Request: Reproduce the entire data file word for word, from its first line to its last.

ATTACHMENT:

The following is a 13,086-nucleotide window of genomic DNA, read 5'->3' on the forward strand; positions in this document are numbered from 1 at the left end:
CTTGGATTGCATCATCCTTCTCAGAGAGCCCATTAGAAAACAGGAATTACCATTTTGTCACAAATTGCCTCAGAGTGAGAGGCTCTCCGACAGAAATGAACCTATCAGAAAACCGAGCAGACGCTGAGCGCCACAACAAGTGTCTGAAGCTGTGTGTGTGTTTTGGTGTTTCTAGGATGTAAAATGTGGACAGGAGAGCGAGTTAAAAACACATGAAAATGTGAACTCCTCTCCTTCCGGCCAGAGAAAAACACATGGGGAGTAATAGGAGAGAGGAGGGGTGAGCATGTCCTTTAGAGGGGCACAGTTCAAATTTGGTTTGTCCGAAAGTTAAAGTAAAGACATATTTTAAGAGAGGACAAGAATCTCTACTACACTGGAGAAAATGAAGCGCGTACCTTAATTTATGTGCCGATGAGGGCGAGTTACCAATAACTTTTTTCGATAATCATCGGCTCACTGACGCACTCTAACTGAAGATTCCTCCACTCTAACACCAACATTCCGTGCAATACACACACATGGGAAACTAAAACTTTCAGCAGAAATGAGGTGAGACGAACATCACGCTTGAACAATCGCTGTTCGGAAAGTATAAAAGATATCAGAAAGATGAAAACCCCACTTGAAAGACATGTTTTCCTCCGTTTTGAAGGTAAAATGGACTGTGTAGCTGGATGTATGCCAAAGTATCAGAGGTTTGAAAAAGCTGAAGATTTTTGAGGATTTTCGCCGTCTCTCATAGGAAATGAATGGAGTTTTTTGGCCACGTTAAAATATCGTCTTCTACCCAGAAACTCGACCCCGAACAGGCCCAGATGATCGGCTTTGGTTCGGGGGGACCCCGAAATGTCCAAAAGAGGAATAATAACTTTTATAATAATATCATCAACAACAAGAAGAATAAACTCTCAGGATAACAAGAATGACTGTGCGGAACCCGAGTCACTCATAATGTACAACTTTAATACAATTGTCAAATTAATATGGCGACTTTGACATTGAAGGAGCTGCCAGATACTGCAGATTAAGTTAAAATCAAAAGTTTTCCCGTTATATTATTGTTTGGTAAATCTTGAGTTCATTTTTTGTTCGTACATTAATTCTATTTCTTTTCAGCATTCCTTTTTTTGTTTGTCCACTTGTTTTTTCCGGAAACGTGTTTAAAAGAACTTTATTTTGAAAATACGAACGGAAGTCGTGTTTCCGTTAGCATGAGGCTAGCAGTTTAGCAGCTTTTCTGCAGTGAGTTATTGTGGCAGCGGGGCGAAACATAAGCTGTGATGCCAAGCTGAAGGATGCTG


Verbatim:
The following is a 13,086-nucleotide window of genomic DNA, read 5'->3' on the forward strand; positions in this document are numbered from 1 at the left end:
CTTGGATTGCATCATCCTTCTCAGAGAGCCCATTAGAAAACAGGAATTACCATTTTGTCACAAATTGCCTCAGAGTGAGAGGCTCTCCGACAGAAATGAACCTATCAGAAAACCGAGCAGACGCTGAGCGCCACAACAAGTGTCTGAAGCTGTGTGTGTGTTTTGGTGTTTCTAGGATGTAAAATGTGGACAGGAGAGCGAGTTAAAAACACATGAAAATGTGAACTCCTCTCCTTCCGGCCAGAGAAAAACACATGGGGAGTAATAGGAGAGAGGAGGGGTGAGCATGTCCTTTAGAGGGGCACAGTTCAAATTTGGTTTGTCCGAAAGTTAAAGTAAAGACATATTTTAAGAGAGGACAAGAATCTCTACTACACTGGAGAAAATGAAGCGCGTACCTTAATTTATGTGCCGATGAGGGCGAGTTACCAATAACTTTTTTCGATAATCATCGGCTCACTGACGCACTCTAACTGAAGATTCCTCCACTCTAACACCAACATTCCGTGCAATACACACACATGGGAAACTAAAACTTTCAGCAGAAATGAGGTGAGACGAACATCACGCTTGAACAATCGCTGTTCGGAAAGTATAAAAGATATCAGAAAGATGAAAACCCCACTTGAAAGACATGTTTTCCTCCGTTTTGAAGGTAAAATGGACTGTGTAGCTGGATGTATGCCAAAGTATCAGAGGTTTGAAAAAGCTGAAGATTTTTGAGGATTTTCGCCGTCTCTCATAGGAAATGAATGGAGTTTTTTGGCCACGTTAAAATATCGTCTTCTACCCAGAAACTCGACCCCGAACAGGCCCAGATGATCGGCTTTGGTTCGGGGGGACCCCGAAATGTCCAAAAGAGGAATAATAACTTTTATAATAATATCATCAACAACAAGAAGAATAAACTCTCAGGATAACAAGAATGACTGTGCGGAACCCGAGTCACTCATAATGTACAACTTTAATACAATTGTCAAATTAATATGGCGACTTTGACATTGAAGGAGCTGCCAGATACTGCAGATTAAGTTAAAATCAAAAGTTTTCCCGTTATATTATTGTTTGGTAAATCTTGAGTTCATTTTTTGTTCGTACATTAATTCTATTTCTTTTCAGCATTCCTTTTTTTGTTTGTCCACTTGTTTTTTCCGGAAACGTGTTTAAAAGAACTTTATTTTGAAAATACGAACGGAAGTCGTGTTTCCGTTAGCATGAGGCTAGCAGTTTAGCAGCTTTTCTGCAGTGAGTTATTGTGGCAGCGGGGCGAAACATAAGCTGTGATGCCAAGCTGAAGGATGCTG